Webinar Q/A: 911 & The Internet of Things

27 Feb

On Wednesday, February 22, we hosted a webinar on 911 and the Internet of Things.  Our audience members asked some great questions and we wanted to make the Q/A available to you.  Feel free to ask additional questions in the comments.

  1.  To use these VoIP 911 services as an OTT app, do I need a VoIP call server in my solution?

That’s a good question.  Often, folks think of telecommunications companies connecting to 9-1-1 and immediately think there’s a soft switch or a VoIP call server that is involved, but that’s not true.  Smartphones are heavy enough processing engines now with good access to generalized SIP stacks and good quality data connections into the network, so provided you can integrate one of the stacks and launch a SIP invite and support the full session, you’re going to be fine and you don’t have the have a network-based call server or related piece of infrastructure.

  1.  I thought next generation 911 was required to provide these types of services.  Are you saying that it’s not required?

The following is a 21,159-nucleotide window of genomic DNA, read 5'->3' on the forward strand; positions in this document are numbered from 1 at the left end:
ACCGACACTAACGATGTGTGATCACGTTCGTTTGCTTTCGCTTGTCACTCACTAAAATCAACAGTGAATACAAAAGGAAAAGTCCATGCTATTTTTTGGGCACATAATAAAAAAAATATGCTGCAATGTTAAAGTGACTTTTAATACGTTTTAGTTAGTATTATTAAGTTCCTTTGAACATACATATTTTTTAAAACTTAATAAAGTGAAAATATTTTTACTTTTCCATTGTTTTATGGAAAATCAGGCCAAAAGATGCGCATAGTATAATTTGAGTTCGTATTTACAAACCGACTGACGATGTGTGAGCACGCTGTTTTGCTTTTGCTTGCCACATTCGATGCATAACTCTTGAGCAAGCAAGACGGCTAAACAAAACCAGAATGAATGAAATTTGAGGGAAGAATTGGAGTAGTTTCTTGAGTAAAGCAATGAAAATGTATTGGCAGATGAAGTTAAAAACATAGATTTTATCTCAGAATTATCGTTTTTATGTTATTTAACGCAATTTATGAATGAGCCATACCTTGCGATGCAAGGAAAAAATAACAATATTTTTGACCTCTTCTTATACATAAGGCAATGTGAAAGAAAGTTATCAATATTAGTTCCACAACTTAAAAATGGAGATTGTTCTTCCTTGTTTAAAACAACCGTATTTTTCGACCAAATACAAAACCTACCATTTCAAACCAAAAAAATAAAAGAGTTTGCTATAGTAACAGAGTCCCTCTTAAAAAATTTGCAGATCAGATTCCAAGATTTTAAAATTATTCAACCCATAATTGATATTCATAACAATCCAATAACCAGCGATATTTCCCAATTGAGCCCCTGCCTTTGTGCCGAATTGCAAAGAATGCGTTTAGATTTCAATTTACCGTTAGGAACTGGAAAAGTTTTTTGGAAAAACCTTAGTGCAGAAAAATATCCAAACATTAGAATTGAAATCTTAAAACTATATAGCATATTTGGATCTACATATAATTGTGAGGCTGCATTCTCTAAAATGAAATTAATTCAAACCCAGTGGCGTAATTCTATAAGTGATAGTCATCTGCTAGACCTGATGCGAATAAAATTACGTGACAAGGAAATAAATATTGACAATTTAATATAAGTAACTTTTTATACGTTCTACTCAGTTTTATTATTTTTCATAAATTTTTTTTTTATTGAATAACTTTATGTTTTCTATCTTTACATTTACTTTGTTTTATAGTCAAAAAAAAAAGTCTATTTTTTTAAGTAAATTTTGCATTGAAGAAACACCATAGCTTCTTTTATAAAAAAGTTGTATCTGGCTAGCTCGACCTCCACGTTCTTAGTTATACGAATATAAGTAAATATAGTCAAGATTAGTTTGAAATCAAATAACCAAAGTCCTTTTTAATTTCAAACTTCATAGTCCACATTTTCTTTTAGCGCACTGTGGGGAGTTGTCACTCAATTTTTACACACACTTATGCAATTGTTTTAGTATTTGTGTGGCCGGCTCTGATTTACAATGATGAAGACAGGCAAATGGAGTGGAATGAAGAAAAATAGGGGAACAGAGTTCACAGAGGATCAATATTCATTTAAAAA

That’s correct, but let’s refresh what Next Gen 911 is.  Those selective routers and ALI databases were designed in the 1980s.  They’re old and not necessarily as flexible as modern IP technology.  Those are being replaced by all IP technology.  That’s what Next Generation is.  When you do all IP technology and you’re using things like Voice Over IP and SIP.   Your session can be more than just voice-  it can be text, it can be video.  But the essence of the use cases we showed in this particular webinar do not require Next Generation 911- it’s nice to have, but it’s not required.  What we’re  talking about today are the hybridization of land line, wireless, VoIP –  under an OTT app or under a telematics  scenario where location becomes flexible and dynamic and that’s certainly here today.